Thousands gathered in a sea of purple Tuesday at Kansas State University for a unity rally in the wake of racial tensions in and around campus of 23,000 students.
The bell at Anderson Hall tolled “God Bless America” during a light drizzle that did not deter students, faculty and staff from walking out of classrooms and offices to rally against racism on the administration building’s lawn.
Before anyone began speaking a group of black students spontaneously began to sing “Lift every voice and sing” of the Negro National Anthem, drawing the rapt attention of the culturally diverse gathering.
K-State President Richard B. Myers along with Student Body President Jack Ayres, and the Black Student Union president, Darrell Reese Jr. called the 1:30 p.m. rally in response to a series of negative race-related incidents on or near the campus.
“This is overwhelming,” said Pat Bosco, vice president for student life. “It is amazing to me to see the K-State family like this. I’ve never seen anything like it. It’s beyond my wildest dreams. This is historic. It is emotional to be a part of something that is bigger than yourself.”
Tuesday was the first time in more than 100 years that the campus had suspended classes and shut down offices for an event that was not weather-related.
Chris Blaski, a senior journalism major from Leavenworth, was skeptical that the rally by itself could unite the campus.
“I think this is an interesting first step,” he said. “I’m kind of interested in seeing what happens after today.”
Kelsey Kendall, a senior journalism and anthropology major from Wichita, said the rally “shows exactly how much tension has been going on on campus around diversity, particularly racial tension.
“I feel it has to do with the people we have in office nationally,” she said. “I think what we are seeing is a national issue on a local scale.”
The university also announced Tuesday that Adrian Rodriguez had been hired to be the school’s first associate vice president for student life of diversity and multicultural student affairs. Since 2008 he has been vice president for student development services at Tarrant County College, Trinity River Campus, in Fort Worth.
“Adrian will serve a critical leadership role to promote a culture at Kansas State University where all students are able to thrive and be engaged,” Myers said in a statement announcing the hire, effective Dec. 4.
Myers posed questions of the crowd Tuesday.
“What do you want K-State to look like in the future?,” he asked. “What will you commit to do to make it that way?”
Tanya Gonzalez, an English professor, spoke from the podium Tuesday and reminded the crowd that K-State has a long history of welcoming people from all parts of the globe and the nation.
“We are here to recommit ourselves to stand against hate and discrimination in all its forms,” Gonzalez said.
Reese addressed the gathering as well, reminding everyone of the incidents that have “plagued” K-State. He mentioned the exchange of hateful slurs, incidents of black face last year, racial slurs on a car and a noose hanging on campus.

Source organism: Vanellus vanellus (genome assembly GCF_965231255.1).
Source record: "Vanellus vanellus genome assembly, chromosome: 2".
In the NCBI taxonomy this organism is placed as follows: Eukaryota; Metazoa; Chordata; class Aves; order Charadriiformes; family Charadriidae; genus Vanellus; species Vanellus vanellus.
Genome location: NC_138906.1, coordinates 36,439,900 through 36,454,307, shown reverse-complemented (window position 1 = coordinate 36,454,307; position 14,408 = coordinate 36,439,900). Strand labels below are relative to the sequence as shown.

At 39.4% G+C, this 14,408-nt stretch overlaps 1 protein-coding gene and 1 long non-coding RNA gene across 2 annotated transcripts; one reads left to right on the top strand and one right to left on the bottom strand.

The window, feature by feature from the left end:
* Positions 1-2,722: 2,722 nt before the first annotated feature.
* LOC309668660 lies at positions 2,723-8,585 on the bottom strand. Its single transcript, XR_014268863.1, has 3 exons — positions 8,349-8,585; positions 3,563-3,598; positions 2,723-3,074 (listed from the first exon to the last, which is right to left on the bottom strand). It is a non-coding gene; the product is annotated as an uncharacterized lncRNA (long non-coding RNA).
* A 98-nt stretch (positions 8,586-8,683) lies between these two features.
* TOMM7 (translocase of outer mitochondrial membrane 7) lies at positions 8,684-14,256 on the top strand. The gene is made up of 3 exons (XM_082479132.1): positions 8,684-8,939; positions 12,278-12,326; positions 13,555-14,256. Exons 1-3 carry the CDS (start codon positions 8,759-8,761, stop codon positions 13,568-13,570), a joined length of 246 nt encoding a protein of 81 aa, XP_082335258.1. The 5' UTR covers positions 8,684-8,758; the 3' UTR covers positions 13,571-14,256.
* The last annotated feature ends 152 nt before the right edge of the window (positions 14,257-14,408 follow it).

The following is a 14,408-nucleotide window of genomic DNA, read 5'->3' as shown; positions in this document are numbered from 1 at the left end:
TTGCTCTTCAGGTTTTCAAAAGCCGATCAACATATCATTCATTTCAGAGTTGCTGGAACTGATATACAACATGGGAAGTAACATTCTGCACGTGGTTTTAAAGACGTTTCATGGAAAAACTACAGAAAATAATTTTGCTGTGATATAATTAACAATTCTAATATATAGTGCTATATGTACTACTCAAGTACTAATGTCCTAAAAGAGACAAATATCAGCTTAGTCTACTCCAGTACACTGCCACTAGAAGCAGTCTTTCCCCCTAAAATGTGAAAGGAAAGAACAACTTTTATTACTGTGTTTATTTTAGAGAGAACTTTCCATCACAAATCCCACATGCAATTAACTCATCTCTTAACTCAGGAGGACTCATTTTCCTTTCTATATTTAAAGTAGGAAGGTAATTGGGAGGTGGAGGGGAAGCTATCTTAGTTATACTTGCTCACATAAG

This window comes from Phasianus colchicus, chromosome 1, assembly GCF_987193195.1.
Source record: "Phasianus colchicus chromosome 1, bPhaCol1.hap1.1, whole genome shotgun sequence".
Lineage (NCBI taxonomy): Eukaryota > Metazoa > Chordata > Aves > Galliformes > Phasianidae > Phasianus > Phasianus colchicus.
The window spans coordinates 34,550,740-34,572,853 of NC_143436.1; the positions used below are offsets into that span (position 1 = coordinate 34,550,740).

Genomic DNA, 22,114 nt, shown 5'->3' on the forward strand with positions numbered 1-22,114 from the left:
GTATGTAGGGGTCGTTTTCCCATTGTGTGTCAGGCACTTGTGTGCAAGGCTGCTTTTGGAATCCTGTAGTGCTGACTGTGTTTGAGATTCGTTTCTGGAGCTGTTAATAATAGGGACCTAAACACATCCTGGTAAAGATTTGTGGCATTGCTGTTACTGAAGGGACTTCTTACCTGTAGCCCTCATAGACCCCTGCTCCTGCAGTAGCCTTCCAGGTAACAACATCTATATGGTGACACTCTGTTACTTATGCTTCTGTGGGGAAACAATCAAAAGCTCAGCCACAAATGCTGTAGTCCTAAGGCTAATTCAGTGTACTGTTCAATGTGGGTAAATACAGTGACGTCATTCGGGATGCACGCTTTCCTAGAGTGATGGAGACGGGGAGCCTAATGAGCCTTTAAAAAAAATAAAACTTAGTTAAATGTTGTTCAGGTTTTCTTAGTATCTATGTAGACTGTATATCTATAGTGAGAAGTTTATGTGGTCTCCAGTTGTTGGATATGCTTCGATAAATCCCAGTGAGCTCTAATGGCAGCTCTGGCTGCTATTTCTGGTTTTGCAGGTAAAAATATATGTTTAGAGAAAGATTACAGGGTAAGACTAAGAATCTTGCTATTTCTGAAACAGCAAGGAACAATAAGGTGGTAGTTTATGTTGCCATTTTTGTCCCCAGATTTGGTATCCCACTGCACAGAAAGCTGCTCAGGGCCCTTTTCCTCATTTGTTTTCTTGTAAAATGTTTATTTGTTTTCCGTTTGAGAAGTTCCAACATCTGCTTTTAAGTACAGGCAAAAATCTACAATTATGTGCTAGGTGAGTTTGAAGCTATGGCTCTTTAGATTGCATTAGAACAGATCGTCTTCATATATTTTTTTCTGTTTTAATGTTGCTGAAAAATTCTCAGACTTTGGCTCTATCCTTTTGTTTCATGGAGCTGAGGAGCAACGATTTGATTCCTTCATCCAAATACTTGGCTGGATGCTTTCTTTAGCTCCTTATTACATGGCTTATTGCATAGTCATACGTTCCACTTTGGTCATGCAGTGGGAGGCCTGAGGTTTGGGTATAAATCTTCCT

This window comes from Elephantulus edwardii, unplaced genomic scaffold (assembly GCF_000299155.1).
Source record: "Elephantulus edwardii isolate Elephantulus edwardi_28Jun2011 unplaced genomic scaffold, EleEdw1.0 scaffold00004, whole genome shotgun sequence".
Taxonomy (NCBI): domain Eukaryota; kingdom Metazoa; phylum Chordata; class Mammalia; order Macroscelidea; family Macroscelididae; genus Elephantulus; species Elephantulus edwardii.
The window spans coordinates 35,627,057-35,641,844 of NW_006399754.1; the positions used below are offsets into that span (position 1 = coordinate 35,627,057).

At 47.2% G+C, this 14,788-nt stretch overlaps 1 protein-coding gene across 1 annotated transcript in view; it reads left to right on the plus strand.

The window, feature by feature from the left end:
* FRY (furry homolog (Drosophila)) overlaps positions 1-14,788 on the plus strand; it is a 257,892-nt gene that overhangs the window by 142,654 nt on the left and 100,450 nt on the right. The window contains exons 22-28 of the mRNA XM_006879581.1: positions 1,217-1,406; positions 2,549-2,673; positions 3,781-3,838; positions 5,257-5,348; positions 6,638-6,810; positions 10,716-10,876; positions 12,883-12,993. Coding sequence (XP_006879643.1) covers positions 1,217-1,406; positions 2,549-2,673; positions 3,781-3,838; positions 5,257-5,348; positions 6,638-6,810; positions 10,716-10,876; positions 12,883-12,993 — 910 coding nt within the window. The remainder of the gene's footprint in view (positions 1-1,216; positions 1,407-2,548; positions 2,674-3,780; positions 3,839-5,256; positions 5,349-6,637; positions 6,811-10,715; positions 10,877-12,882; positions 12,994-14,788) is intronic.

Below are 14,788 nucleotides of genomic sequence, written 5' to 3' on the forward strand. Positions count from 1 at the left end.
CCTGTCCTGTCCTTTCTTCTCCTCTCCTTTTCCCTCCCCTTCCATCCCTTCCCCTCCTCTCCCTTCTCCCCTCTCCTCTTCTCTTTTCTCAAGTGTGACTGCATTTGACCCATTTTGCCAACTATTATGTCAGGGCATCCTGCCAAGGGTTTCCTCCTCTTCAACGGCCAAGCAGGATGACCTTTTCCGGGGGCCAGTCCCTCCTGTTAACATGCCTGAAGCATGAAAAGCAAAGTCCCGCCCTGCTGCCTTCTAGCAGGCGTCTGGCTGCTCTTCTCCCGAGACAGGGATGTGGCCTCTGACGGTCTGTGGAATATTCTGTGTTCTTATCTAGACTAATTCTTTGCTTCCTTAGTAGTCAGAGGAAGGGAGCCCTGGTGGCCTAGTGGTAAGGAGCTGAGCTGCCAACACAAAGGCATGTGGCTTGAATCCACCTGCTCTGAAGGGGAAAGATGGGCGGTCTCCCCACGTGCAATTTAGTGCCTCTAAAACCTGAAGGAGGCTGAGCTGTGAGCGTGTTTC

“These incidents directly affect our students,” Reese said. “We are hurt, discouraged and in pain. These incidents cause us to think we are not safe. Even though I’m hurting, I am hopeful. Even though I’m saddened, I have not lost my faith and you shouldn’t either.”
Reese spoke about the need for a multicultural center, more need-based scholarships and the development of a cultural competency course for students and faculty.
“We must continue to learn how we can dwell in unity,” he said.
The unity rally comes nearly two weeks after an incident near the Manhattan campus in which a 21-year-old black man defaced his own car with racist graffiti.
Law enforcement agencies including Riley County Police and the FBI originally looked into the case as a possible hate crime. They later learned the young man did it himself and described it to police as a Halloween prank that got out of hand. No charges were filed.
In July a noose was discovered hanging from a tree in the center of campus and, in a separate incident, fliers containing white supremacist messages were posted around the Manhattan campus.
The incidents triggered outrage from students and the administration who said they represented an attack on inclusion, diversity and equity on campus.
Ayres said the rally was called to give the campus community an opportunity to “press pause and come together to reaffirm our position on diversity.”
College campuses across the country have become more sensitive to racial intolerance since the nationally spotlighted protests that erupted from racial oppression claimed by black students at the University of Missouri.
The protests, a student hunger strike and a boycott threat from the Mizzou football team lead to the resignation of the University of Missouri System president and the chancellor of the Columbia campus.